PHILADELPHIA — Mention the University of Virginia team that has won five overtime games this year and most people would think men’s basketball.
The UVa men’s lacrosse can only hope there is one more similarity between the programs.
Seven weeks after the Cavaliers won their first national championship in men’s basketball, UVa will go for its sixth men’s lacrosse title at 1 p.m. Monday at Lincoln Financial Field.
Third-seeded Virginia (16-3) will meet fifth-seeded Yale (15-3). Yale, the defending champion, dispatched top-seeded Penn State 21-17 in Saturday’s second semifinal.
The last time UVa had multiple national championships in the same season was in 2014-15 with men’s soccer, men’s tennis and baseball.
The Cavaliers advanced with a 13-12 sudden-death victory over Duke, which had won the previous 11 games between the teams and 19 of the last 20.
“We have heard some of those analogies, starting last weekend and this weekend as well,” said third-year UVa lacrosse coach Lars Tiffany, whose team beat Maryland 13-12 in double overtime in the quarterfinals.
“What [basketball coach] Tony Bennett and his teams have done over the past decade is fantastic. His ability to sustain that success is something that we certainly have not done.
“We fondly take that kind of question and we appreciate it.”
Almost lost in a review of Virginia’s season were consecutive overtime wins over Princeton, Syracuse and Brown in a 15-day span starting in late February.
UVa had gone 1-2 to start the season, with losses to Loyola (Md.) and High Point.
“Maybe Tony started following us first,” said Tiffany, admitting he had tongue in cheek. “In their case, it was three or four points with 30 seconds left. In our case, it was two, three or four goals with five minutes left.”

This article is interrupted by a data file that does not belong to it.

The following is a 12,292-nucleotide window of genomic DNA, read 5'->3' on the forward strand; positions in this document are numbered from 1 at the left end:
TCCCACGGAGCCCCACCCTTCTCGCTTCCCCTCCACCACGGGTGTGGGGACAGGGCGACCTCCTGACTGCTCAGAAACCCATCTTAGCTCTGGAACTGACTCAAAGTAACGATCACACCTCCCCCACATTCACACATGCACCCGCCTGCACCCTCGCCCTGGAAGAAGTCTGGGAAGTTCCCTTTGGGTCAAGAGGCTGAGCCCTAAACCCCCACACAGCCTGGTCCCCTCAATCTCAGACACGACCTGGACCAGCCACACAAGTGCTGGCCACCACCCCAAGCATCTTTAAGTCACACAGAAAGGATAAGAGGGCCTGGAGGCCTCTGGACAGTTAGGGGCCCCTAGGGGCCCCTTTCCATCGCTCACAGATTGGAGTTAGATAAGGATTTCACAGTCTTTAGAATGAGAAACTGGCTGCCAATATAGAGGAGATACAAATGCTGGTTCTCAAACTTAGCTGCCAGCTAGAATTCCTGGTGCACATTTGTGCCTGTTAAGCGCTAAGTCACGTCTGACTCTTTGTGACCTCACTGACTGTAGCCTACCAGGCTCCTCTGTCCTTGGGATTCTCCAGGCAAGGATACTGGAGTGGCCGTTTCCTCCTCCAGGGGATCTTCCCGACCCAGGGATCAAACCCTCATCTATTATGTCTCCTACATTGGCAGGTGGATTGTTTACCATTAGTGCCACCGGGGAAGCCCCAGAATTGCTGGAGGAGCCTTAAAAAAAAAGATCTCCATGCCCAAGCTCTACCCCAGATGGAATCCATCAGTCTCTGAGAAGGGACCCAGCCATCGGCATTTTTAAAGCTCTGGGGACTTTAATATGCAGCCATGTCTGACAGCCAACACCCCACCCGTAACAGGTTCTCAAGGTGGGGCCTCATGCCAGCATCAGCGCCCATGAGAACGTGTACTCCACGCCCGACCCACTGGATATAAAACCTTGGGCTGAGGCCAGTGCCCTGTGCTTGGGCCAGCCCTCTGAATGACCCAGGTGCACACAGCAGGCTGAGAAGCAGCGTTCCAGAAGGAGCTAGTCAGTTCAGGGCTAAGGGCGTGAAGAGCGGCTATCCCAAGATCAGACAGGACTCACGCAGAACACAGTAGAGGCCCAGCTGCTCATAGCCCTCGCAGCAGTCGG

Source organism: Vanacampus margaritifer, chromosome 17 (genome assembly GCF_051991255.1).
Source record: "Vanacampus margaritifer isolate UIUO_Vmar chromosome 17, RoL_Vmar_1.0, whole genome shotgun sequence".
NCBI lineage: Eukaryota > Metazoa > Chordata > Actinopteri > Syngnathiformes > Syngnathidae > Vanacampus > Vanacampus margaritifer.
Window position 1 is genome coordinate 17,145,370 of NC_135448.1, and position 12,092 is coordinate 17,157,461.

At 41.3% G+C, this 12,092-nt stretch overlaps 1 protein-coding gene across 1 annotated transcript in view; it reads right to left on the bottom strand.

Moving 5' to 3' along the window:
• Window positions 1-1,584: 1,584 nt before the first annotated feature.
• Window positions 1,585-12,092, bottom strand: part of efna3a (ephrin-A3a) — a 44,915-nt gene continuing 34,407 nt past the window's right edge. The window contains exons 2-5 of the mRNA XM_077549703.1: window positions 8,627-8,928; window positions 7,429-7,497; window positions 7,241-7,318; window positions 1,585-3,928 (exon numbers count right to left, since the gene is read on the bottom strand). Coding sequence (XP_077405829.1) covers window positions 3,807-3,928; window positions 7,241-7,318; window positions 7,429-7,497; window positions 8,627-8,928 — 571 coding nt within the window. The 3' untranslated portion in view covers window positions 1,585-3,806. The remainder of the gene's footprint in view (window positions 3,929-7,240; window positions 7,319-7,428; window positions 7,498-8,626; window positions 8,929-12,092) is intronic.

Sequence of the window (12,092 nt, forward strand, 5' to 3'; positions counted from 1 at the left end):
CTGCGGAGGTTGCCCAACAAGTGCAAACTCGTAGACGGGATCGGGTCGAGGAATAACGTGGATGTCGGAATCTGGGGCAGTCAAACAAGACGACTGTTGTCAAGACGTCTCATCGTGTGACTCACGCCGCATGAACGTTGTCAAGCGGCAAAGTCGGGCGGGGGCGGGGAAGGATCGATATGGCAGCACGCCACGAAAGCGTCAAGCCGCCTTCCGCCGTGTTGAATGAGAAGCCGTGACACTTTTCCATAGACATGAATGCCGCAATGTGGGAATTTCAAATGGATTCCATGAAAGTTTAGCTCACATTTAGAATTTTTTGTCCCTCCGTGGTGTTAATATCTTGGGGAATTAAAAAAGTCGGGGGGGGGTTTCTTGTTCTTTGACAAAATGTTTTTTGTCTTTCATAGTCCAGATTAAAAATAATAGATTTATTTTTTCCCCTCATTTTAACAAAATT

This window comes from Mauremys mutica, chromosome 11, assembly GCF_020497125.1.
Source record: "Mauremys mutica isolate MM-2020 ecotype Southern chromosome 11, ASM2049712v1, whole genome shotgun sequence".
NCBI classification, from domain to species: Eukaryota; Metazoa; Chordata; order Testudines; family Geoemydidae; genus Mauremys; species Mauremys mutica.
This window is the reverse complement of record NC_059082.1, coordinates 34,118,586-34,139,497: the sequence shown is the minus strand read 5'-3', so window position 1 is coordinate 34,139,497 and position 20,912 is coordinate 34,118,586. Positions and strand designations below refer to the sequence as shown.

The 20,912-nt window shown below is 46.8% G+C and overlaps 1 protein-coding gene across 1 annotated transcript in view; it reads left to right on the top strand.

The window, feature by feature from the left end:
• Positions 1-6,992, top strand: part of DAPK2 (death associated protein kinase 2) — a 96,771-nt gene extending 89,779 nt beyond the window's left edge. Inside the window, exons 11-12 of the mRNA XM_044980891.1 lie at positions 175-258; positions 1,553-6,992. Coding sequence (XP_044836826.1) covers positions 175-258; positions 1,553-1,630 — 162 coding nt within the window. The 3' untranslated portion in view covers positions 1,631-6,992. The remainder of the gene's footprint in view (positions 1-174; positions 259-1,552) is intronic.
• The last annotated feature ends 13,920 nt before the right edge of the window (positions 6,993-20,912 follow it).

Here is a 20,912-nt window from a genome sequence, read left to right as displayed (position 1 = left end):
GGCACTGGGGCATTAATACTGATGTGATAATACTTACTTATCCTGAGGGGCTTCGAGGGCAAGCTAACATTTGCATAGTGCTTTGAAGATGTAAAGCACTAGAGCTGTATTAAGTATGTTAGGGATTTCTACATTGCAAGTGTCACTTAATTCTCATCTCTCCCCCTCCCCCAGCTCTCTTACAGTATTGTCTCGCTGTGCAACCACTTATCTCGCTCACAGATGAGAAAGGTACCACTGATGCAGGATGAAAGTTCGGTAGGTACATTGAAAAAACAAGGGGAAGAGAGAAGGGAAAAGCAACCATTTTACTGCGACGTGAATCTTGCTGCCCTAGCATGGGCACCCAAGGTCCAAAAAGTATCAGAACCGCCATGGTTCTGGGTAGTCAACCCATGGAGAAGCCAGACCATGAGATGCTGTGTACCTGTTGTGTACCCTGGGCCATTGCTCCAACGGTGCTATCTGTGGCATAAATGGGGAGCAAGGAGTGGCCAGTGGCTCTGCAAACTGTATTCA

There is little athletic history between Virginia and Yale, particularly in lacrosse, where the teams have met seven times and only once in consecutive seasons, when they split a two-game set in 1990-91, with both games played at UVa.
The connection between the teams now is the two head coaches, past Ivy League rivals Tiffany and Andy Shay. Shay is in his 15th season at Yale, where one of his rivals was Brown, where Tiffany was the head coach from 2007-16.
“He earned a national championship in 2018 and is on the precipice of winning another one,” Tiffany said. “He’s simply one of the best coaches in the game.”
In order to be successful, Virginia will need to be prepared for an early onslaught from Yale, which led Penn State 10-2 after the first quarter and has scored a combined 26 goals in the first quarter of its three NCAA games.
“Our job as coaches is to make sure our guys recognize how fast Yale is individually and how fast their tempo is,” Tiffany said. “They never let you rest.”
There isn’t much that the rival coaches don’t know about each other.
“We spent a lot of years where people didn’t think we were good enough to compete in certain games,” Shay said. “So, we’re kind of rekindling that underdog mentality.
“These guys [from Virginia] are incredibly talented. They’re an ACC team that’s higher seeded. We feel like we’re the underdog against them for sure.”